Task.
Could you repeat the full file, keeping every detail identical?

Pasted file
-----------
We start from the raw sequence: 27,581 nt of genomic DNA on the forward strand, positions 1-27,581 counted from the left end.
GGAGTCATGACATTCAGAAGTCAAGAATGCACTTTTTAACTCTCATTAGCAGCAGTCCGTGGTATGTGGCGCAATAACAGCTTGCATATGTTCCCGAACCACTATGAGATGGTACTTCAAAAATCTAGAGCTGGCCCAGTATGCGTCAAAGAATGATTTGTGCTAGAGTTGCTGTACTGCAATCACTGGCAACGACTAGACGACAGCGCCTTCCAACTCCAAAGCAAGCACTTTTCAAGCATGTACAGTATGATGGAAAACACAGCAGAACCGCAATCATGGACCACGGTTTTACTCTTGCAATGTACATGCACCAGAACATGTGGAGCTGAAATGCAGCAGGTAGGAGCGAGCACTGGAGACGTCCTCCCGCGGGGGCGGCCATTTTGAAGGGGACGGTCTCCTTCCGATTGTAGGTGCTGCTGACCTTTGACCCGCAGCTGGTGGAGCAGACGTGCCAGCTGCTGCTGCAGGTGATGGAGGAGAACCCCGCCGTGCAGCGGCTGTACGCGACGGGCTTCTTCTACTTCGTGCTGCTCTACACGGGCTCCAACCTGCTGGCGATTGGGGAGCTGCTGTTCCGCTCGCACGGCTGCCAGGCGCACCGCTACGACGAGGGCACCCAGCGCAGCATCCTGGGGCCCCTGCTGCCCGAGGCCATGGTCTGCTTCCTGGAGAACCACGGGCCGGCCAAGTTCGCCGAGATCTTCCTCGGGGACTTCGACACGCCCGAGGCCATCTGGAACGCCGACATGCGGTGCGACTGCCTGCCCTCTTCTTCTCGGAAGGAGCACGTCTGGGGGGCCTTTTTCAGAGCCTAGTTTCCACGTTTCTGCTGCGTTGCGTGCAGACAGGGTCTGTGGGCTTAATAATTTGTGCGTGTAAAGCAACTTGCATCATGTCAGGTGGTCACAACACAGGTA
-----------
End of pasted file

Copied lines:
We start from the raw sequence: 27,581 nt of genomic DNA on the forward strand, positions 1-27,581 counted from the left end.
GGAGTCATGACATTCAGAAGTCAAGAATGCACTTTTTAACTCTCATTAGCAGCAGTCCGTGGTATGTGGCGCAATAACAGCTTGCATATGTTCCCGAACCACTATGAGATGGTACTTCAAAAATCTAGAGCTGGCCCAGTATGCGTCAAAGAATGATTTGTGCTAGAGTTGCTGTACTGCAATCACTGGCAACGACTAGACGACAGCGCCTTCCAACTCCAAAGCAAGCACTTTTCAAGCATGTACAGTATGATGGAAAACACAGCAGAACCGCAATCATGGACCACGGTTTTACTCTTGCAATGTACATGCACCAGAACATGTGGAGCTGAAATGCAGCAGGTAGGAGCGAGCACTGGAGACGTCCTCCCGCGGGGGCGGCCATTTTGAAGGGGACGGTCTCCTTCCGATTGTAGGTGCTGCTGACCTTTGACCCGCAGCTGGTGGAGCAGACGTGCCAGCTGCTGCTGCAGGTGATGGAGGAGAACCCCGCCGTGCAGCGGCTGTACGCGACGGGCTTCTTCTACTTCGTGCTGCTCTACACGGGCTCCAACCTGCTGGCGATTGGGGAGCTGCTGTTCCGCTCGCACGGCTGCCAGGCGCACCGCTACGACGAGGGCACCCAGCGCAGCATCCTGGGGCCCCTGCTGCCCGAGGCCATGGTCTGCTTCCTGGAGAACCACGGGCCGGCCAAGTTCGCCGAGATCTTCCTCGGGGACTTCGACACGCCCGAGGCCATCTGGAACGCCGACATGCGGTGCGACTGCCTGCCCTCTTCTTCTCGGAAGGAGCACGTCTGGGGGGCCTTTTTCAGAGCCTAGTTTCCACGTTTCTGCTGCGTTGCGTGCAGACAGGGTCTGTGGGCTTAATAATTTGTGCGTGTAAAGCAACTTGCATCATGTCAGGTGGTCACAACACAGGTA